I stopped, and observed my suroundings. Perfect. This wasn't my hallway. In fact, I didn't even know if I was in Elrond's Home any more! Funny how a small refuge can seem so insignificantly beautiful, and then you discover that it is more grandeur than the outside. I turned around slowly, so I could retrace my steps.
"If I didn't know better, I'd say you'd lost your way."
I gave a startled gasp.
"My lady! I did not see you."
Arwen smiled softly. "I see that. I also see that you are standing quite close to my father's bedroom."
I quickly looked over my shoulder nervously, and found that indeed I was standing only a few inches from a double oak doorway. My jaw dropped considerably and my eyes became wide. I became dumb. What could I say? That I had 'accidently' found my way to a powerful, magic ring wielding elf lord's chamber at a time that was well past visiting hours? Arwen noticed my discomfort with a small chuckle.
"Comfort, good man! Why it took old Bilbo almost a year to realize his chambers were not in kitchen."
I breathed a sigh of relief, and felt my shoulders relax.
She gave another comforting smile. "You're retreating awfully early."
"Yes, well, it has been a long journey, and no offense to the beautiful voices of the elves, but I think I will attire to the tranquility of your father's valley."
Arwen nodded. "It is a peaceful night, my lord. Could I ask the honor of walking with you before you seek sleep?"
My first reaction was to deny her. My second reaction was to wonder why on earth a beautiful creature like herself would want anything to do with a mortal man. I opened my mouth to politely decline her offer, but unfortunately, my hesistation was all too obvious.
"You would deny a lady of Rivendell the honor of conversing with a man of Gondor?" She asked with an angelic smile.
I gave out a defeated sigh.
"Nay. I will walk with you."
She went to take my hand, and saw the cloth wrapped around my finger.
"What's this?" she asked, gently taking my hand in hers.
"A small cut. It is no bother." I tried to retract my hand, but Arwen had a firm grip and I found it hard to even try wriggling free.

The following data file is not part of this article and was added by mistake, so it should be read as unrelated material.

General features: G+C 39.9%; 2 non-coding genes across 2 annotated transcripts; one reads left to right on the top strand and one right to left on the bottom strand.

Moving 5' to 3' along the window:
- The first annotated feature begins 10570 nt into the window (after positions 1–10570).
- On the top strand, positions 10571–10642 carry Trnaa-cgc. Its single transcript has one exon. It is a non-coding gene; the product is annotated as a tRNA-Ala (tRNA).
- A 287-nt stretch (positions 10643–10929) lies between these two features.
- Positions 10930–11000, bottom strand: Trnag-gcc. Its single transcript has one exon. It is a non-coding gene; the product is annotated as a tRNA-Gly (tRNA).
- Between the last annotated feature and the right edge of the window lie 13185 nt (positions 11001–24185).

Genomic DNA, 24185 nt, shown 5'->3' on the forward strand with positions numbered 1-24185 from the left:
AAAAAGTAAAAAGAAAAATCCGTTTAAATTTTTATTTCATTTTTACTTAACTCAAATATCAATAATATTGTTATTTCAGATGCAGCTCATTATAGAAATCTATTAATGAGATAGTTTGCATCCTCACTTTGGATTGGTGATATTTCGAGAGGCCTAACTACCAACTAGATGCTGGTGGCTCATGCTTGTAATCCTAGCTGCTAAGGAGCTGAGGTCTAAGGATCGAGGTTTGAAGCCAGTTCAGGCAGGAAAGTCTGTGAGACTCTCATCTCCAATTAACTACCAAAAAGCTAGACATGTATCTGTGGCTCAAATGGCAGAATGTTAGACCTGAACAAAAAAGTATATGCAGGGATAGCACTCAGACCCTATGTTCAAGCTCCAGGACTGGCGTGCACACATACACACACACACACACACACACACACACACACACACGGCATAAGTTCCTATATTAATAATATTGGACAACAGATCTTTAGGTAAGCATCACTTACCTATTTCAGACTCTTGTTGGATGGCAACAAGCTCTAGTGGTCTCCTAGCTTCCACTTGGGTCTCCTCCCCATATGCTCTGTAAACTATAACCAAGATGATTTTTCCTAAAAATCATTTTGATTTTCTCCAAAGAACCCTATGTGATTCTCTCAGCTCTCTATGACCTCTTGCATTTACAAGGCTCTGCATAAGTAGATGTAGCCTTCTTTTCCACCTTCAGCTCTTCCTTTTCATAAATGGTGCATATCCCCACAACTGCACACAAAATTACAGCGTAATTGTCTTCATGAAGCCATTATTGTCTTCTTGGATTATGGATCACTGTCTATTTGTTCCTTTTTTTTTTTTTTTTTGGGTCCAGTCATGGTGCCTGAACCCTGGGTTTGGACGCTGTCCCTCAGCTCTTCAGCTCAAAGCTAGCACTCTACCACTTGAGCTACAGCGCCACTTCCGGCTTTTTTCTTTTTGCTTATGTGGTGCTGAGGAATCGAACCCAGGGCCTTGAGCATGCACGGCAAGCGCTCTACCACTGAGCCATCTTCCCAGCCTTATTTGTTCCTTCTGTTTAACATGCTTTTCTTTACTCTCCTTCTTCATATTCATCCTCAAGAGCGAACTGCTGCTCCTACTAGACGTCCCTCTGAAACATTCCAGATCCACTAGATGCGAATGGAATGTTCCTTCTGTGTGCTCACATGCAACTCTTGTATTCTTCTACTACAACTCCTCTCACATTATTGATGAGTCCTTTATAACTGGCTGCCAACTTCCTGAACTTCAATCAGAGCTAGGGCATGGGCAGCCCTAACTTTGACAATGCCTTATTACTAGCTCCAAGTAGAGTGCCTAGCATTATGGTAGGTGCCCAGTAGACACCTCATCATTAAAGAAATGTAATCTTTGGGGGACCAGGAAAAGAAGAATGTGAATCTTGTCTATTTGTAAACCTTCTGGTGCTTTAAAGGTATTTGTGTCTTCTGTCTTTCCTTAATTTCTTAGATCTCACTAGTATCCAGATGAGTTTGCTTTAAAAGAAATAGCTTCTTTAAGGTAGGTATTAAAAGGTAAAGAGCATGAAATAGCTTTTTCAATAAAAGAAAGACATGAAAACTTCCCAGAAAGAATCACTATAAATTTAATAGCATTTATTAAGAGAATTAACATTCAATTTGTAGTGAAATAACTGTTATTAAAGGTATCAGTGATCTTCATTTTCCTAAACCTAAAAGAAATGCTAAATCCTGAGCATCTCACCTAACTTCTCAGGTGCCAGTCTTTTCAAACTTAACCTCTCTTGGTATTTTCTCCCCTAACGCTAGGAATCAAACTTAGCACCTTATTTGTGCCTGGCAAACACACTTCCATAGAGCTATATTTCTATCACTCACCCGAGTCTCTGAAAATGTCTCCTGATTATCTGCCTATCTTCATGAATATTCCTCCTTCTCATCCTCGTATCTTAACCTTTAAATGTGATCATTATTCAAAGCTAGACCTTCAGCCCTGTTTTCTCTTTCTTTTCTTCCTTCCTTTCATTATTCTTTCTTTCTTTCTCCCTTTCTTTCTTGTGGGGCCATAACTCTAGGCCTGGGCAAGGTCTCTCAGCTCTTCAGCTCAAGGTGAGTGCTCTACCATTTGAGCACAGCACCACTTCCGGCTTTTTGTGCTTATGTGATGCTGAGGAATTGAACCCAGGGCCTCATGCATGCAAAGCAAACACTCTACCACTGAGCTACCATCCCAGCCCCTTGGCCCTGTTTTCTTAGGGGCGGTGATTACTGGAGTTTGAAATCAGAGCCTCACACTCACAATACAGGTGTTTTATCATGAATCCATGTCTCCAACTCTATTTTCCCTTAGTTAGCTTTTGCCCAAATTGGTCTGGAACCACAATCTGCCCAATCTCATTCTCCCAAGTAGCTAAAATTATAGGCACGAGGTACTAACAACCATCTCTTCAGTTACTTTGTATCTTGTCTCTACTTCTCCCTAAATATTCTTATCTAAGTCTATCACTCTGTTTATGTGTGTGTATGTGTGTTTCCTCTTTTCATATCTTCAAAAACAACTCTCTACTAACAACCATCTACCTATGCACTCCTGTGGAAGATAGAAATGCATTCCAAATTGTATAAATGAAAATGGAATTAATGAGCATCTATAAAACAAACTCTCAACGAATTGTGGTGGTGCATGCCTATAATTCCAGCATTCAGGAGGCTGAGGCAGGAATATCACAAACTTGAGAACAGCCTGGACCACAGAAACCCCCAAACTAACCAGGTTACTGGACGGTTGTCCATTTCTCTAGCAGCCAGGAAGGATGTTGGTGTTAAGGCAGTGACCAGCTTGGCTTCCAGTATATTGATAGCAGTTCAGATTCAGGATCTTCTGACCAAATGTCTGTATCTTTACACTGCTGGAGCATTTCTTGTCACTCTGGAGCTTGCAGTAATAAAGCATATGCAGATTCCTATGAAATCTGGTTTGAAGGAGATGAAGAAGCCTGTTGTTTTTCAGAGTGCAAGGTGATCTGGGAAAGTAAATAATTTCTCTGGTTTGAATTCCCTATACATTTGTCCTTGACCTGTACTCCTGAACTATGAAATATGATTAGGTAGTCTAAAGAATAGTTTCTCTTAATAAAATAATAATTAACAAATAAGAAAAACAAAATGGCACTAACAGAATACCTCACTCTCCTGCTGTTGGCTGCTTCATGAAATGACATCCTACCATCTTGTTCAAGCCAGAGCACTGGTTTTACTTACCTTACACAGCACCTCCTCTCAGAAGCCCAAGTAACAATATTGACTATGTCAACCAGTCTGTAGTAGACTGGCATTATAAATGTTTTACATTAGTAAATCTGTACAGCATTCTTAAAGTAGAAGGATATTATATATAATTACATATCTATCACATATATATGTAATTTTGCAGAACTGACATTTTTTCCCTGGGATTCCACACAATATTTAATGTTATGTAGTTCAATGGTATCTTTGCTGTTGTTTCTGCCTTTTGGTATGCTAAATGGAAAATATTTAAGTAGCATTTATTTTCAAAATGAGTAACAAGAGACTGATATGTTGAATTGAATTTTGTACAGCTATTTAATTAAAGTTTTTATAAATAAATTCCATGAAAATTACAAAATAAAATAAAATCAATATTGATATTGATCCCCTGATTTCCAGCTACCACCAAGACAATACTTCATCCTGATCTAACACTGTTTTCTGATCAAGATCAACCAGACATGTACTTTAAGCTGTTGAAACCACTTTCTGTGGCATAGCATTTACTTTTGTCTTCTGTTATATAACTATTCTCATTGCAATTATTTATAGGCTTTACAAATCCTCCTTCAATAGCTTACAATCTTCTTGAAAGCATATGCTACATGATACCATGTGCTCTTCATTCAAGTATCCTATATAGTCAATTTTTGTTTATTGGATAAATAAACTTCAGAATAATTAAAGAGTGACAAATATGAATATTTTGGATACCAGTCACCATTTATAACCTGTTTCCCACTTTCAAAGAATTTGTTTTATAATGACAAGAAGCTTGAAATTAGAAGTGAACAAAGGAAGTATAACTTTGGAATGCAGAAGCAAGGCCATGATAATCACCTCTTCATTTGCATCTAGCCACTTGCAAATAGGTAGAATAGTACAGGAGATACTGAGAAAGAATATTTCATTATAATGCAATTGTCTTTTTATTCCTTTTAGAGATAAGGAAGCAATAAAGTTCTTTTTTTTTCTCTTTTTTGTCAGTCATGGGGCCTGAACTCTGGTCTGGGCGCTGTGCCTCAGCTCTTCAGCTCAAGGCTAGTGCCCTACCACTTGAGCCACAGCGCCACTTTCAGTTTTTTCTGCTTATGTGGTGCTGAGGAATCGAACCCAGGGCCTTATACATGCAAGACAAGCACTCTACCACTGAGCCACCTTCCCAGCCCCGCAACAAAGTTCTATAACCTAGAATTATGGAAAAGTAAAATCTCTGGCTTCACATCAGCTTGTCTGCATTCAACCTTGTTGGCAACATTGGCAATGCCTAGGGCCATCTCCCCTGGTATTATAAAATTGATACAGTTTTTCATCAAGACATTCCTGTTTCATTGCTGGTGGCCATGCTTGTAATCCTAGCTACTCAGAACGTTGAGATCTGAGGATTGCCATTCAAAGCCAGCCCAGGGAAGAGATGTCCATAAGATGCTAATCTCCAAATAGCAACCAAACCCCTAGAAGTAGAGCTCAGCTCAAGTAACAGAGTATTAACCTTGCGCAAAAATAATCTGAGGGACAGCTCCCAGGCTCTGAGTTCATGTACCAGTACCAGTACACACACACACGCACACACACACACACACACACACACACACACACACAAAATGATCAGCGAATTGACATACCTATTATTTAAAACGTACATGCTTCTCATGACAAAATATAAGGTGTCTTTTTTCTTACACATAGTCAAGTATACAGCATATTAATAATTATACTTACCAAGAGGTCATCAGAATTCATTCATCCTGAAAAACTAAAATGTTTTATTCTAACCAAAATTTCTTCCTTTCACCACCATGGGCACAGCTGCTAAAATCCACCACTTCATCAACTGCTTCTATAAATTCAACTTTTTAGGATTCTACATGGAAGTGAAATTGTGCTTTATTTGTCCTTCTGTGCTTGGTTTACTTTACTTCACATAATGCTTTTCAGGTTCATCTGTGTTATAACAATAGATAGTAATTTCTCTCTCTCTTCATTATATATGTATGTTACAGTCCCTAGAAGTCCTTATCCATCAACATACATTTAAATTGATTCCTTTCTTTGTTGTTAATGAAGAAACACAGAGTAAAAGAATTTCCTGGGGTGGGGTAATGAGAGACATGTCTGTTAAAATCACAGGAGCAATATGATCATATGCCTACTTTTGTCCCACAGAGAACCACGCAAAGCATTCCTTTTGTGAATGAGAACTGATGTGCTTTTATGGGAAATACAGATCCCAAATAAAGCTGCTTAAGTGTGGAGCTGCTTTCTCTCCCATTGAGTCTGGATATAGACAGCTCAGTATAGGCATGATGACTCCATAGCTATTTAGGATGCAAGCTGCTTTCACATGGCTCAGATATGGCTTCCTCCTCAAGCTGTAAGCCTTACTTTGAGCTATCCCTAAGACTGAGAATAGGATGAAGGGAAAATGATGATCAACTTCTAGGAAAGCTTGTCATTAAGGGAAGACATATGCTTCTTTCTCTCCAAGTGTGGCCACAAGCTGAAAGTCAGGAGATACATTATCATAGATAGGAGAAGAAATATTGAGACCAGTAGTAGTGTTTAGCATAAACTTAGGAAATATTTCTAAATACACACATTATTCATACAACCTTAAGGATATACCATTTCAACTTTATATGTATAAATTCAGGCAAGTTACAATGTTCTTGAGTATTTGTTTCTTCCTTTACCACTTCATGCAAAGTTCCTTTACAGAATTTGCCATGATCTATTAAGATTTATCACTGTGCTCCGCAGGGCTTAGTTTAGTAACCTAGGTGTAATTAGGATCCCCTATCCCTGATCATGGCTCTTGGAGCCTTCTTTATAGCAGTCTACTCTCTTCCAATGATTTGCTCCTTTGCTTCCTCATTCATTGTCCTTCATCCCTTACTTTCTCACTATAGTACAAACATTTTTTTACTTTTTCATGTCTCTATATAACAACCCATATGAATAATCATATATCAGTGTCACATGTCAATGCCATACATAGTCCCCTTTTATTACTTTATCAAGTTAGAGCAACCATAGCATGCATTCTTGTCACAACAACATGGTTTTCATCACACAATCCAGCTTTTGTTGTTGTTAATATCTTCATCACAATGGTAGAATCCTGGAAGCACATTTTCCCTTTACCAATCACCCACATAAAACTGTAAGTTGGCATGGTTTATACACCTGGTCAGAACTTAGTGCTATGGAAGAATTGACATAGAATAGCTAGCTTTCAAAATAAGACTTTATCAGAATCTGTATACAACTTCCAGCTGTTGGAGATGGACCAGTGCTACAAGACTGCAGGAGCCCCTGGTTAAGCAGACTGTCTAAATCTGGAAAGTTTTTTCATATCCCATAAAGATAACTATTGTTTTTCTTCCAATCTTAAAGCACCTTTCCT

She unwound the cloth gently and looked at my finger with a frown. "Where did you get this?" Arwen asked quietly.
"I see. Well, you're right. Tis no bother, I can heal it."
"Time can heal it as well, my lady."
Arwen gave me a small smile. "Ah, yes. . but time always leaves a print. ."
I gave her a somewhat dubious look, and she returned it with a serious glance.
"Even to those who do not measure it."
Arwen threw aside the cloth and wrapped her hand in mine. We walked past the halls talking of many things. Mostly things like poetry, weather, and of my journey to Rivendell. While I tried to think of something intelligent or useful to say (and failed), Arwen did not seem to mind answering a few of my redundtant questions. But when we reached the outside terrace, she spoke up.
"Tell me about your home, Boromir."
"My home?" I repeated.
She nodded. "Your family, your lands, your people, your history. Home."
I couldn't deny her. So I told her everything. Even though I had the feeling she already knew most of it, Arwen showed no signs of boredom as I told her of past Kings and Queens, the constant battles we fought. I told her of Minas Tirith and her eyes shone. I told her about my mother, and she seemed to hold a sad compassion of understanding. When I told her about the Steward and my brother, however, she seemed distant.
"Estel is always telling me of Gondor. How he would one day desire to see the statues of Argonath and look upon the Kings."
I smiled at her.
"He seems to have a unusual curiosity for Gondor."
"I don't understand what you mean."
"Oh, its nothing. Only, most elves do not hold themselves a desire to know about the cultures of men."